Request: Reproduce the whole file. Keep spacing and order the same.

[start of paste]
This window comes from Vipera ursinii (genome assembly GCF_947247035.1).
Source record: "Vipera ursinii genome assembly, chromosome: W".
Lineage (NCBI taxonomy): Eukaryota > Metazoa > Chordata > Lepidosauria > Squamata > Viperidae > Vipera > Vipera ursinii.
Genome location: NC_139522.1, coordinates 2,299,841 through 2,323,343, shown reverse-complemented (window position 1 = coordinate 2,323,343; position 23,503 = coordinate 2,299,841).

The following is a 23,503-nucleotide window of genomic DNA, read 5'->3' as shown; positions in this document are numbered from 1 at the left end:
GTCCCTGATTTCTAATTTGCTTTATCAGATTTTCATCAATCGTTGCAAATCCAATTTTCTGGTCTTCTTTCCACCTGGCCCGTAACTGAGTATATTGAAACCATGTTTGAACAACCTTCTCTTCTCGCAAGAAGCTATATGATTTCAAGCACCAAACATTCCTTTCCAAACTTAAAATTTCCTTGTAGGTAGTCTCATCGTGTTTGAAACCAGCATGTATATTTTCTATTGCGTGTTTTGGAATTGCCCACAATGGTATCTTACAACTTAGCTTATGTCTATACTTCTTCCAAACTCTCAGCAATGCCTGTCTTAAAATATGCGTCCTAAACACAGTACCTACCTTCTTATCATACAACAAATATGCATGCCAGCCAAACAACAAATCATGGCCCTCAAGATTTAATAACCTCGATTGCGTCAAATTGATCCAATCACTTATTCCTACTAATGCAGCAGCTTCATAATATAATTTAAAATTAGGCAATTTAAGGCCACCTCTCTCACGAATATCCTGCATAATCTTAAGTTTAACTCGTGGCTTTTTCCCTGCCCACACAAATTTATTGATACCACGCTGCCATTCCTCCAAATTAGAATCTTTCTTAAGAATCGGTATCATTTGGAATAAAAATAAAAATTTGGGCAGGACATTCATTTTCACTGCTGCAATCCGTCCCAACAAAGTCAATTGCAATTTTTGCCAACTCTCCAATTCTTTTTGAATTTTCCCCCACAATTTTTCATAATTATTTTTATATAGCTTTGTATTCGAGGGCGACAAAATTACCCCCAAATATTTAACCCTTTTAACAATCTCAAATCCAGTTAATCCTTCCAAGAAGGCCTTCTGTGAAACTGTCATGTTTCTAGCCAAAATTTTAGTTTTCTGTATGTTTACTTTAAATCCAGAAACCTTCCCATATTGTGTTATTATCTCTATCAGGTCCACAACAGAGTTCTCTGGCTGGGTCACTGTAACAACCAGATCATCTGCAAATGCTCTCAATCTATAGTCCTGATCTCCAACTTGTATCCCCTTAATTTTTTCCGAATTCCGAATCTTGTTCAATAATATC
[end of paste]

This window comes from Vipera ursinii (genome assembly GCF_947247035.1).
Source record: "Vipera ursinii genome assembly, chromosome: W".
Lineage (NCBI taxonomy): Eukaryota > Metazoa > Chordata > Lepidosauria > Squamata > Viperidae > Vipera > Vipera ursinii.
Genome location: NC_139522.1, coordinates 2,299,841 through 2,323,343, shown reverse-complemented (window position 1 = coordinate 2,323,343; position 23,503 = coordinate 2,299,841).

The following is a 23,503-nucleotide window of genomic DNA, read 5'->3' as shown; positions in this document are numbered from 1 at the left end:
GTCCCTGATTTCTAATTTGCTTTATCAGATTTTCATCAATCGTTGCAAATCCAATTTTCTGGTCTTCTTTCCACCTGGCCCGTAACTGAGTATATTGAAACCATGTTTGAACAACCTTCTCTTCTCGCAAGAAGCTATATGATTTCAAGCACCAAACATTCCTTTCCAAACTTAAAATTTCCTTGTAGGTAGTCTCATCGTGTTTGAAACCAGCATGTATATTTTCTATTGCGTGTTTTGGAATTGCCCACAATGGTATCTTACAACTTAGCTTATGTCTATACTTCTTCCAAACTCTCAGCAATGCCTGTCTTAAAATATGCGTCCTAAACACAGTACCTACCTTCTTATCATACAACAAATATGCATGCCAGCCAAACAACAAATCATGGCCCTCAAGATTTAATAACCTCGATTGCGTCAAATTGATCCAATCACTTATTCCTACTAATGCAGCAGCTTCATAATATAATTTAAAATTAGGCAATTTAAGGCCACCTCTCTCACGAATATCCTGCATAATCTTAAGTTTAACTCGTGGCTTTTTCCCTGCCCACACAAATTTATTGATACCACGCTGCCATTCCTCCAAATTAGAATCTTTCTTAAGAATCGGTATCATTTGGAATAAAAATAAAAATTTGGGCAGGACATTCATTTTCACTGCTGCAATCCGTCCCAACAAAGTCAATTGCAATTTTTGCCAACTCTCCAATTCTTTTTGAATTTTCCCCCACAATTTTTCATAATTATTTTTATATAGCTTTGTATTCGAGGGCGACAAAATTACCCCCAAATATTTAACCCTTTTAACAATCTCAAATCCAGTTAATCCTTCCAAGAAGGCCTTCTGTGAAACTGTCATGTTTCTAGCCAAAATTTTAGTTTTCTGTATGTTTACTTTAAATCCAGAAACCTTCCCATATTGTGTTATTATCTCTATCAGGTCCACAACAGAGTTCTCTGGCTGGGTCACTGTAACAACCAGATCATCTGCAAATGCTCTCAATCTATAGTCCTGATCTCCAACTTGTATCCCCTTAATTTTTTCCGAATTCCGAATCTTGTTCAATAATATC